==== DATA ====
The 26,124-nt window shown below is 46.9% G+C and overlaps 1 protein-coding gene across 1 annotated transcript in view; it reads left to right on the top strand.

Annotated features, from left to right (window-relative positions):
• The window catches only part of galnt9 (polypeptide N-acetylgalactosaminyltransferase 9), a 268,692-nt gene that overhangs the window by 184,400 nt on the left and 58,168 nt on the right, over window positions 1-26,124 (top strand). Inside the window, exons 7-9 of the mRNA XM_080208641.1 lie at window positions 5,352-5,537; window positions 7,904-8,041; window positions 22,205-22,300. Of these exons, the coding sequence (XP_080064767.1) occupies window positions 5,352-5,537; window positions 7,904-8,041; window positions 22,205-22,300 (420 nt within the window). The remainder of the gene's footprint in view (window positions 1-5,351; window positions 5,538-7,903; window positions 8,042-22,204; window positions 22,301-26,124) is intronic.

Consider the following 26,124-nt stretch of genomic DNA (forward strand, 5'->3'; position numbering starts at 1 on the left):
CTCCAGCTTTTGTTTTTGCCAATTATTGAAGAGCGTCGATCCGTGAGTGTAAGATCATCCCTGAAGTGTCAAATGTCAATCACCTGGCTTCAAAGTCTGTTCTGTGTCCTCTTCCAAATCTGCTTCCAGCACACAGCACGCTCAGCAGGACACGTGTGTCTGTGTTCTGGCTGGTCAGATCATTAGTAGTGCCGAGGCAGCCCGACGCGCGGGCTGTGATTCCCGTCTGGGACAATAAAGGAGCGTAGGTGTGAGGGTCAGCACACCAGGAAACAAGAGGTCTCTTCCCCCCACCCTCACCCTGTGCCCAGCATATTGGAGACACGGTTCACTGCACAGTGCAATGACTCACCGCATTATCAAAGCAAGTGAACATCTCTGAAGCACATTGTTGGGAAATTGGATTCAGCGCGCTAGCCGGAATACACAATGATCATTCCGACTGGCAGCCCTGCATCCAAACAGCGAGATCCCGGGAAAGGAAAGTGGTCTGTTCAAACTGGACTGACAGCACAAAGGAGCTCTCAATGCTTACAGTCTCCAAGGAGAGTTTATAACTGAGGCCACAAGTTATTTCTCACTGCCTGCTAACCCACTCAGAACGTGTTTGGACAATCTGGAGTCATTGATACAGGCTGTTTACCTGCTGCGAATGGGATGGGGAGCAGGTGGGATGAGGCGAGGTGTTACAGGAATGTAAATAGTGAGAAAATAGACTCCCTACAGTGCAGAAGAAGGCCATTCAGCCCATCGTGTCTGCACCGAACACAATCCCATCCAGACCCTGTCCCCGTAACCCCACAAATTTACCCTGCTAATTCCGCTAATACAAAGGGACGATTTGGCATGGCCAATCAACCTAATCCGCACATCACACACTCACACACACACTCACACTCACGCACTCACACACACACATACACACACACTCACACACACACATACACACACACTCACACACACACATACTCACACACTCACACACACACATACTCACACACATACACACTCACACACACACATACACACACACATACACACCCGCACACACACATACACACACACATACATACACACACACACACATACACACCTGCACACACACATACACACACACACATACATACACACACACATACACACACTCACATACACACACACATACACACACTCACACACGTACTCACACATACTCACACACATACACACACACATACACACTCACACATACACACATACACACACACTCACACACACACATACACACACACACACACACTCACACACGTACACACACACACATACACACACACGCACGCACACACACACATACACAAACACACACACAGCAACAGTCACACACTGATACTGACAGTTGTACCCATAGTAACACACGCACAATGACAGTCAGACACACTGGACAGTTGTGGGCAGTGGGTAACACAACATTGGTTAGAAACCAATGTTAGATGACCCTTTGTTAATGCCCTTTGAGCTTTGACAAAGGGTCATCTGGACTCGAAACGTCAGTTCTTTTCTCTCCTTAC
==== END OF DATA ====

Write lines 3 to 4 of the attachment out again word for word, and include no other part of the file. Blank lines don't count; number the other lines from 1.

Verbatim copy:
• The window catches only part of galnt9 (polypeptide N-acetylgalactosaminyltransferase 9), a 268,692-nt gene that overhangs the window by 184,400 nt on the left and 58,168 nt on the right, over window positions 1-26,124 (top strand). Inside the window, exons 7-9 of the mRNA XM_080208641.1 lie at window positions 5,352-5,537; window positions 7,904-8,041; window positions 22,205-22,300. Of these exons, the coding sequence (XP_080064767.1) occupies window positions 5,352-5,537; window positions 7,904-8,041; window positions 22,205-22,300 (420 nt within the window). The remainder of the gene's footprint in view (window positions 1-5,351; window positions 5,538-7,903; window positions 8,042-22,204; window positions 22,301-26,124) is intronic.

Consider the following 26,124-nt stretch of genomic DNA (forward strand, 5'->3'; position numbering starts at 1 on the left):